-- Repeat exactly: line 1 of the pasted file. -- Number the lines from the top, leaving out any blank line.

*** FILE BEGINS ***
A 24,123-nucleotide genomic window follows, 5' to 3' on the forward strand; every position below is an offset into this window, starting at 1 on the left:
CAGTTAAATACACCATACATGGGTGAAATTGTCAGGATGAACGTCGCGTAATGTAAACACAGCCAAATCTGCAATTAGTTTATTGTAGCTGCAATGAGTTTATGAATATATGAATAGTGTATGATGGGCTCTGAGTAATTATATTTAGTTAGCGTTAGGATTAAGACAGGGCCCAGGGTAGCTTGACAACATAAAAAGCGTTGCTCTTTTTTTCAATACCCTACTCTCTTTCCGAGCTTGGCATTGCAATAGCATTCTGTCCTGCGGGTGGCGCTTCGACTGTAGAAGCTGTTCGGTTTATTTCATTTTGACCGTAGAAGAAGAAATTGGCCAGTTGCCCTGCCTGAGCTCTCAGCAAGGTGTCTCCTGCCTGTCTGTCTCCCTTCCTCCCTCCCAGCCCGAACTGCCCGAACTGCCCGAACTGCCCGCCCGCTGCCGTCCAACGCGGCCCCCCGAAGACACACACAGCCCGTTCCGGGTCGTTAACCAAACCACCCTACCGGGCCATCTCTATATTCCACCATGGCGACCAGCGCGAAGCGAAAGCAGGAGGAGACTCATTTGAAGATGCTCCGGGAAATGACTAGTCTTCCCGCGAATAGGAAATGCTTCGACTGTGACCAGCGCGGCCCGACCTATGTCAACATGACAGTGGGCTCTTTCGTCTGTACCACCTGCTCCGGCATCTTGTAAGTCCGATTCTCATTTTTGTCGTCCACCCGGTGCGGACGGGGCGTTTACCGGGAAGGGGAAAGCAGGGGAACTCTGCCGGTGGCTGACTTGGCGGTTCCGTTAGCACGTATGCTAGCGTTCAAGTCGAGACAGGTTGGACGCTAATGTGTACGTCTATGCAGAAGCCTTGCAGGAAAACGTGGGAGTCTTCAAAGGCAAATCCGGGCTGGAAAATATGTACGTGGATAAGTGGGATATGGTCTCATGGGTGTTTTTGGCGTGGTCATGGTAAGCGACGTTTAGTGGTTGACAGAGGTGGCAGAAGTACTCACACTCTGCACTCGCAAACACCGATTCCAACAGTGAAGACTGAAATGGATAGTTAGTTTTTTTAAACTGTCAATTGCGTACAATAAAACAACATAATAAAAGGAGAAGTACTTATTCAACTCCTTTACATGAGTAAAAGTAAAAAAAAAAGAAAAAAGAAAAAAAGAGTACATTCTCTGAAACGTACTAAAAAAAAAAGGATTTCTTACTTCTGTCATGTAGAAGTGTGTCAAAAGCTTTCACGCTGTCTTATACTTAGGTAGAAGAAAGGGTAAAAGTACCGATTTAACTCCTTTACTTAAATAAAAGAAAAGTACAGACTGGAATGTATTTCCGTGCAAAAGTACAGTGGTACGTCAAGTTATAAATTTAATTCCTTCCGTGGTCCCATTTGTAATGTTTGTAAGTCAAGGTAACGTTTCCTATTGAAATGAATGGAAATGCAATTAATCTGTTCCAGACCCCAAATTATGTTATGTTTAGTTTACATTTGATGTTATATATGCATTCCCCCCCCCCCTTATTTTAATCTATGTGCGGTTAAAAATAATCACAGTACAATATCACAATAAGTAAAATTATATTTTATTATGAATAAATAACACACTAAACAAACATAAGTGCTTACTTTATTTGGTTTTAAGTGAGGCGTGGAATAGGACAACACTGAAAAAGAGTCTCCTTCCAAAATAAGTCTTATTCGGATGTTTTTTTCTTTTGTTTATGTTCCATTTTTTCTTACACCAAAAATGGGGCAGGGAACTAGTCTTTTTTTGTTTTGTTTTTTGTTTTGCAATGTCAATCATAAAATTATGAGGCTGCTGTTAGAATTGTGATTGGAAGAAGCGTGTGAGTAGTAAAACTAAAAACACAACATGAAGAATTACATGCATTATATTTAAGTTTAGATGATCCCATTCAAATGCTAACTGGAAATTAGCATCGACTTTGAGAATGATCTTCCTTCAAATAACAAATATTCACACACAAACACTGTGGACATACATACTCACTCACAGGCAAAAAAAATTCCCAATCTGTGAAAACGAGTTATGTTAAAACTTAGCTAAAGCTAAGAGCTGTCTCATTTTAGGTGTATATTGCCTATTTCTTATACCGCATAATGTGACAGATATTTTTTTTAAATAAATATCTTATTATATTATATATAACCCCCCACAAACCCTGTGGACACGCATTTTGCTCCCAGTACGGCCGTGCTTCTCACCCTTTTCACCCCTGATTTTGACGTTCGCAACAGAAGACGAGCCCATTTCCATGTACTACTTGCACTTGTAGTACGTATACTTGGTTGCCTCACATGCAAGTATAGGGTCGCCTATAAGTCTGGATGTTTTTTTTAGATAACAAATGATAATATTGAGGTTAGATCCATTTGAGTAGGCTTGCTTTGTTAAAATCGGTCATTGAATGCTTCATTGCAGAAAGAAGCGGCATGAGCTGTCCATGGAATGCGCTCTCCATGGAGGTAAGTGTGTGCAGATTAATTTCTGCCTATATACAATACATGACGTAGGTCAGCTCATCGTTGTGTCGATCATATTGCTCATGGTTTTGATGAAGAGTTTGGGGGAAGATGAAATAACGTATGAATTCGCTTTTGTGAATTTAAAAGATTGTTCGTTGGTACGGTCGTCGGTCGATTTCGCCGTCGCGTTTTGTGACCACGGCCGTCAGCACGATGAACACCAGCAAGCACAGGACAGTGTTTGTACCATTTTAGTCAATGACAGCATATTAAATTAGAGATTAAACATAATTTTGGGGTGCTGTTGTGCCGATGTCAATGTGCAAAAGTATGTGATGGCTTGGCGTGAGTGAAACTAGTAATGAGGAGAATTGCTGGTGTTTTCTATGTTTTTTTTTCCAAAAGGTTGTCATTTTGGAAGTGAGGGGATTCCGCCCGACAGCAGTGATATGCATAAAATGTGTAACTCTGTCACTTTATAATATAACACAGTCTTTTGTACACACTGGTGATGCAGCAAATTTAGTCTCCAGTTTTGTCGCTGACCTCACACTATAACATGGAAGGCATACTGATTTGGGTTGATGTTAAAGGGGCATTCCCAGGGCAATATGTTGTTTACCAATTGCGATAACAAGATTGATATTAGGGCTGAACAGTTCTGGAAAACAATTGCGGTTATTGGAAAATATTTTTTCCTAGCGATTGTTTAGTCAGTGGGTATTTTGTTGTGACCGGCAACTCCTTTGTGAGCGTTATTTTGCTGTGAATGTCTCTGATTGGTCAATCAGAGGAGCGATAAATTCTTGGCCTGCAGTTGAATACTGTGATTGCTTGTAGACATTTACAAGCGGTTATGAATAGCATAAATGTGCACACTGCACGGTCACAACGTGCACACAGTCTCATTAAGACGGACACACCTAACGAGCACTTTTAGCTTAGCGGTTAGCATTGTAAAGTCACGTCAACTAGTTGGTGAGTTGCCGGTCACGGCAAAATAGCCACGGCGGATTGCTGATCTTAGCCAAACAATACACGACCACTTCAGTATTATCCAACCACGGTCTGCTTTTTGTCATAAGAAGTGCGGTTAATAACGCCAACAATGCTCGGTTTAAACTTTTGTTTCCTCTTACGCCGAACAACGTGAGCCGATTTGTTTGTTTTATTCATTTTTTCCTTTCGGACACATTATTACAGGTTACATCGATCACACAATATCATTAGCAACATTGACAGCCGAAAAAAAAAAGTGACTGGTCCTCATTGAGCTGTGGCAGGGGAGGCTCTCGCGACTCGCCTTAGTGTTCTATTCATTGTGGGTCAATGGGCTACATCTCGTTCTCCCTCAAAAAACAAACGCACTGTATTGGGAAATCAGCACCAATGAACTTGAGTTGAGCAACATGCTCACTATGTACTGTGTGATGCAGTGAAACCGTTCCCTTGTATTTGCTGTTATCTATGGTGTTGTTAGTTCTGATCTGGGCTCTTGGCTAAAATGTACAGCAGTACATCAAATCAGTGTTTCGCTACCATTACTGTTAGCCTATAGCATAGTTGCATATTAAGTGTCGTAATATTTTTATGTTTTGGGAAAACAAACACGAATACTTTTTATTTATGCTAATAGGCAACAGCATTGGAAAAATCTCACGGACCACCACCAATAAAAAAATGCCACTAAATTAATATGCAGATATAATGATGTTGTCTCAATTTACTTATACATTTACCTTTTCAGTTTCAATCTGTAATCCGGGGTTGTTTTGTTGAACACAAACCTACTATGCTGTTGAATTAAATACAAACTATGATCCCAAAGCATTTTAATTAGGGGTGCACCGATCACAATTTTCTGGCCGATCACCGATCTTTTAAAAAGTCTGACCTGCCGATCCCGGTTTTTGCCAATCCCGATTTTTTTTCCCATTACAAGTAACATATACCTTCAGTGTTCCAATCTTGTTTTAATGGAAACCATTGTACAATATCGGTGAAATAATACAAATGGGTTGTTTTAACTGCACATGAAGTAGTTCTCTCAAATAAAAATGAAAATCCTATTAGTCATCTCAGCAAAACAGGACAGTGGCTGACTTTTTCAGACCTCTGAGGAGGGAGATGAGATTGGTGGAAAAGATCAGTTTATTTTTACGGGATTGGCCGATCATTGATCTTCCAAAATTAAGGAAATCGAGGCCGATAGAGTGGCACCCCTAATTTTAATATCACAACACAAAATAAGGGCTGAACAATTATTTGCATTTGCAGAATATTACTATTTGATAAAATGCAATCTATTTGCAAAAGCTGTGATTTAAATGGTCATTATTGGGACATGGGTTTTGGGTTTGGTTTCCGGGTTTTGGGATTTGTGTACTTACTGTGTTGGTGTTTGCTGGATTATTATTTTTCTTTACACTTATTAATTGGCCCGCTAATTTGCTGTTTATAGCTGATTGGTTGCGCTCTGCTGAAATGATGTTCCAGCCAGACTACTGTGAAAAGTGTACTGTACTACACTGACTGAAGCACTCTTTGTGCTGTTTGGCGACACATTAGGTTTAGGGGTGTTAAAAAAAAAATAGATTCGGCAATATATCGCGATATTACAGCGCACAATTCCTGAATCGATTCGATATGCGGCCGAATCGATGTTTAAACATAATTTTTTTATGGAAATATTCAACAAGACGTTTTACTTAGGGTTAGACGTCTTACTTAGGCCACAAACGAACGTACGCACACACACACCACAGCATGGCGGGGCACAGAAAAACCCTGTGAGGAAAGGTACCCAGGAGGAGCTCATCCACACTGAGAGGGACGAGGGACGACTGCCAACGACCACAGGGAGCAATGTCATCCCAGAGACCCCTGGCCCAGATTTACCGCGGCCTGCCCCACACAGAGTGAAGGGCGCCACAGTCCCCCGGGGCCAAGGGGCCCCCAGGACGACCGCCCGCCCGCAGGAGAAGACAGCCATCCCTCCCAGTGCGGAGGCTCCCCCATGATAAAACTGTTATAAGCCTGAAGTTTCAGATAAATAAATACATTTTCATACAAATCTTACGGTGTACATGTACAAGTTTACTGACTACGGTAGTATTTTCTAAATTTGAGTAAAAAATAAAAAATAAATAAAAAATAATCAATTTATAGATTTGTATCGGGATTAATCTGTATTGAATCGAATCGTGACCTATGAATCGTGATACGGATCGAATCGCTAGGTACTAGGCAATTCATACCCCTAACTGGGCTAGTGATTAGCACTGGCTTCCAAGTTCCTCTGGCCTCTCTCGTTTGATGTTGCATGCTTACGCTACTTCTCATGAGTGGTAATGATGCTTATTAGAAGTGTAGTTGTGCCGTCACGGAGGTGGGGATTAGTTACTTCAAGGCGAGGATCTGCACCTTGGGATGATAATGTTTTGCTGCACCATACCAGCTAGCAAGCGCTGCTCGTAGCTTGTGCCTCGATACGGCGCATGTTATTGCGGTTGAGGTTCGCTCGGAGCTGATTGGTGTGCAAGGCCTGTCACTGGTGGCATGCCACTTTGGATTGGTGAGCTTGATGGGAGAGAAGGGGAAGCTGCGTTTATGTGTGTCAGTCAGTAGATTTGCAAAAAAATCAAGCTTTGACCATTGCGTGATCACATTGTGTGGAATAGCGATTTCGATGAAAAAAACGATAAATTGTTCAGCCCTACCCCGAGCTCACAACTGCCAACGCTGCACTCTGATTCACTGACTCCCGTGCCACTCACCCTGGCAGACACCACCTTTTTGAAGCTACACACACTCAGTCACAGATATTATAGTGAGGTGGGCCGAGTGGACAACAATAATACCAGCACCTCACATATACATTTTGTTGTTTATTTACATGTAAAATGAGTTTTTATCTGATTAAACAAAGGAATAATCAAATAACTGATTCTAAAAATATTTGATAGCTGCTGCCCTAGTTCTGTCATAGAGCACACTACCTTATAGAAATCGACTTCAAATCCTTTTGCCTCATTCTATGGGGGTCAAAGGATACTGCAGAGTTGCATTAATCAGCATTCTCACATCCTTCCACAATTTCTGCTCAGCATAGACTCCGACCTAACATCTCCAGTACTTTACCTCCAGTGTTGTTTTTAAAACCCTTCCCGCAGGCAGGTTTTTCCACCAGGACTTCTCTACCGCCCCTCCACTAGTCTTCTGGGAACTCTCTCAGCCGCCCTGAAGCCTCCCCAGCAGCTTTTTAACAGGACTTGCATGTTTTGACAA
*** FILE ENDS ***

A 24,123-nucleotide genomic window follows, 5' to 3' on the forward strand; every position below is an offset into this window, starting at 1 on the left: